What can the government do? There need to be guidelines laid down for greater coordination and cooperation between various stakeholders like state governments, tourism boards, tour operators and hoteliers. In addition, the MoT [Ministry of Tourism] needs to undertake more effective marketing. For instance, it would be a nice touch if the MoT welcomed MICE travellers by giving them small souvenirs, as is done by the TCEB [Thailand Conventions and Exhibitions Bureau].
Day 1 Delhi to Jodhpur (flight)
• Arrive in Jodhpur and check in at the Umaid Bhawan Palace. Perched high above the desert capital of Jodhpur, this is one of the great palaces of India and one of the largest private residences in the world, set amidst 10.5 hectares of lush gardens.
• Go for a drive in a vintage car accompanied by a royal butler, through the charming blue-painted city, followed by a tour of the majestic Mehrangarh Fort, the Old City, the colourful bazaars and the royal cenotaphs at Jaswant Thada.
• Dinner is along a shimmering candlelit pathway to Baradari, the marble edifice in the centre of the palace lawns. Here a grill ?and barbecue feast is laid out under the stars to the strains of ?desert music.
Day 2 Full day at leisure or meetings
• Indulge yourself either at the Jiva Spa, or opt for a day trip to Rohetgarh (40 km away), a small desert citadel with a beautiful heritage hotel beside a lake. Rohetgarh’s signature programme is a sensitively conceived village safari that allows visitors to interact ?with the local tribes, visiting their homes and appreciating their unique culture.
• Lunch at Rohetgarh, then return to Umaid Bhawan for a gala dinner. Guests, festively dressed in turbans for the men and odhnis for the ladies, are led up to the ramparts in a procession on horseback and camels. Here a fabulous feast is laid out and the evening ends with a grand fireworks display.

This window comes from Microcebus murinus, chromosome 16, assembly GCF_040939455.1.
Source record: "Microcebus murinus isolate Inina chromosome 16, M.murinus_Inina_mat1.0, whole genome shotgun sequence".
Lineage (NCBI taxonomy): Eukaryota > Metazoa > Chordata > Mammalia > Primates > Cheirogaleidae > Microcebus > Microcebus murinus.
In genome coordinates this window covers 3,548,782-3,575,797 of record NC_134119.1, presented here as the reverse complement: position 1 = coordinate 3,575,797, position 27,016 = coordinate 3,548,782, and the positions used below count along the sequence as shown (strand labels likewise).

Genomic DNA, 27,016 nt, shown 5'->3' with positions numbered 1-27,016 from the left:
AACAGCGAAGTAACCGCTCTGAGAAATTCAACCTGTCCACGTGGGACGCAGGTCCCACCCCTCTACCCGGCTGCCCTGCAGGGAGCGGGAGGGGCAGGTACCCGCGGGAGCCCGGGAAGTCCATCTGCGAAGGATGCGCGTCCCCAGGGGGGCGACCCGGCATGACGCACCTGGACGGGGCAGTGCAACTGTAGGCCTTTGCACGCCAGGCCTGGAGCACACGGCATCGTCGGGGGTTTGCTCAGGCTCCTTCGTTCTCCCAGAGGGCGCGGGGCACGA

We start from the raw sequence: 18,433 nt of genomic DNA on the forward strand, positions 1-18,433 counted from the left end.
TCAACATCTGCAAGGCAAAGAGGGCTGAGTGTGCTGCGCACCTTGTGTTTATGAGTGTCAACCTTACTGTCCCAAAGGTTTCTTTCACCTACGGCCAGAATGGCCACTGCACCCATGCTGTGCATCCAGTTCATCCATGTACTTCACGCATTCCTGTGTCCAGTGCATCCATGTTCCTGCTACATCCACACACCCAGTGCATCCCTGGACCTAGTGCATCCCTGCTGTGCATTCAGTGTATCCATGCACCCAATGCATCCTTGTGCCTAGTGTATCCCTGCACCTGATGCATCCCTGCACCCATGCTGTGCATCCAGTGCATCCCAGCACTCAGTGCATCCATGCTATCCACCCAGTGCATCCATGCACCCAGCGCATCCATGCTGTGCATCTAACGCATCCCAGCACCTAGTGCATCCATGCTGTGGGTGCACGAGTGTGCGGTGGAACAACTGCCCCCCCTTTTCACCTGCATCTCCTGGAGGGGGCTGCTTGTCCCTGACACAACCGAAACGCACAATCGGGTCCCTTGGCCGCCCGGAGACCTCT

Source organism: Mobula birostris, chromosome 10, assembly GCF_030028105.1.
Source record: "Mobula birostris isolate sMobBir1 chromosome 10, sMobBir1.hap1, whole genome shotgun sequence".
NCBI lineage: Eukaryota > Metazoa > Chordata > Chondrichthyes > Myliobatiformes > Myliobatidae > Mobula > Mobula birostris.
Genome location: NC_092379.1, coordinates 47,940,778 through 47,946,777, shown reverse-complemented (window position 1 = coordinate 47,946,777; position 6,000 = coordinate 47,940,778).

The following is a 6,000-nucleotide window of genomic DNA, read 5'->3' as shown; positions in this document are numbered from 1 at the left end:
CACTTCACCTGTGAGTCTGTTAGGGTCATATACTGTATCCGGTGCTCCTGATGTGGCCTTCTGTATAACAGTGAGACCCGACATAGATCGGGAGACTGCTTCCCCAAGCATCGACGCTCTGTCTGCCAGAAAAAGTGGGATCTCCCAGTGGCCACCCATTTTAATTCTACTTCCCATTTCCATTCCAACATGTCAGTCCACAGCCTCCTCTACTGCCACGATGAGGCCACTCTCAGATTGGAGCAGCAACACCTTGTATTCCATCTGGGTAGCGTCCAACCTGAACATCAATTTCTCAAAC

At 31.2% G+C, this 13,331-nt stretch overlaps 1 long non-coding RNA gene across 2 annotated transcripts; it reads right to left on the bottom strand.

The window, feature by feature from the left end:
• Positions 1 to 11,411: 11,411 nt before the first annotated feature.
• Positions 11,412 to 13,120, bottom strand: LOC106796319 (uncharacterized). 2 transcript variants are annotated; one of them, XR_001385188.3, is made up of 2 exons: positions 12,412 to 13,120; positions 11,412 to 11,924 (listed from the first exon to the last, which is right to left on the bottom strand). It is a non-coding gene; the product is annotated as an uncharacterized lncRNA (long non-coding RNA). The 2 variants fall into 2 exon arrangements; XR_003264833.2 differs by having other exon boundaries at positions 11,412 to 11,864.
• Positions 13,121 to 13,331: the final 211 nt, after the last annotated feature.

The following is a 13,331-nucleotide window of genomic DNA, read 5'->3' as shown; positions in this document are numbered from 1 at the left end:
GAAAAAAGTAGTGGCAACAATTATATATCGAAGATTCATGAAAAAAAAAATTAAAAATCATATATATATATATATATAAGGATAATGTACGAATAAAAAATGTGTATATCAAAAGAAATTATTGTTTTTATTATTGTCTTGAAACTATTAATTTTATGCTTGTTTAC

Day 3 Jodhpur to Jaipur (300 km, 6-hour drive)
• After breakfast, leave for Jaipur, arriving at the Rambagh Palace Hotel in time for lunch. The Rambagh Palace was the residence of the Jaipur royal family. Its wealth and opulence is the stuff of legend. Guests can rest in the afternoon, unwind at the spa or go shopping (vehicles are provided).
• Evening drinks and dinner take place at the Rambagh’s elegant lounge and restaurant, or there is the option of a Traditional Royal Dinner at the City Palace, which was the seat of governance and home of Jaipur’s extended royal family. Guests are greeted by caparisoned elephants, flower garlands and traditional Hindu rituals. Dinner is laid out in a mirrored and gold-lacquered “Shobha Nivas” hall. A traditional Rajasthani meal is served seated on mattresses and bolsters, or you can opt for a continental meal. You can even dine with a member of the royal family.
Day 4 Jaipur
• After breakfast, spend the morning shopping in the old-fashioned bazaars of the Pink City for tooled leather, block-printed and tie-dyed textiles, ceramics, mirror-work and embroidery. Jaipur is also one of the world’s biggest centres for cutting and polishing precious and semi-precious gemstones.
• Post-lunch, head for Dera Amer for a game of elephant polo. Guests are given a traditional welcome with a shower of flower petals, caparisoned elephants, drummers and a military pipers band. Over cocktails and snacks, the intricacies of the game are explained. Then the game begins with every guest getting an opportunity to participate. A short elephant safari is also ?available. This is followed by a barbecue dinner at Dera Amer around a bonfire.
Day 5 Jaipur to Delhi (flight)
• Breakfast at the Rambagh, after which guests can relax until lunch or go into the city for a last round of shopping. Afternoon check-out and board flight to Delhi.